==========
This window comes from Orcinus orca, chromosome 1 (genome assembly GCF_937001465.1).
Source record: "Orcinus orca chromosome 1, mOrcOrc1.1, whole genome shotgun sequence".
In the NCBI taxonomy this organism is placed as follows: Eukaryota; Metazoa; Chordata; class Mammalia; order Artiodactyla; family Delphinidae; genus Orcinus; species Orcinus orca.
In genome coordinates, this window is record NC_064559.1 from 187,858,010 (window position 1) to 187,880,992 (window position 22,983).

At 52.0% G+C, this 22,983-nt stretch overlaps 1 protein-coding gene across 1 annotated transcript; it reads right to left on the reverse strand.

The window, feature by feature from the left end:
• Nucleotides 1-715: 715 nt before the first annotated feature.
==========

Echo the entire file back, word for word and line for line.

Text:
This window comes from Orcinus orca, chromosome 1 (genome assembly GCF_937001465.1).
Source record: "Orcinus orca chromosome 1, mOrcOrc1.1, whole genome shotgun sequence".
In the NCBI taxonomy this organism is placed as follows: Eukaryota; Metazoa; Chordata; class Mammalia; order Artiodactyla; family Delphinidae; genus Orcinus; species Orcinus orca.
In genome coordinates, this window is record NC_064559.1 from 187,858,010 (window position 1) to 187,880,992 (window position 22,983).

At 52.0% G+C, this 22,983-nt stretch overlaps 1 protein-coding gene across 1 annotated transcript; it reads right to left on the reverse strand.

The window, feature by feature from the left end:
• Nucleotides 1-715: 715 nt before the first annotated feature.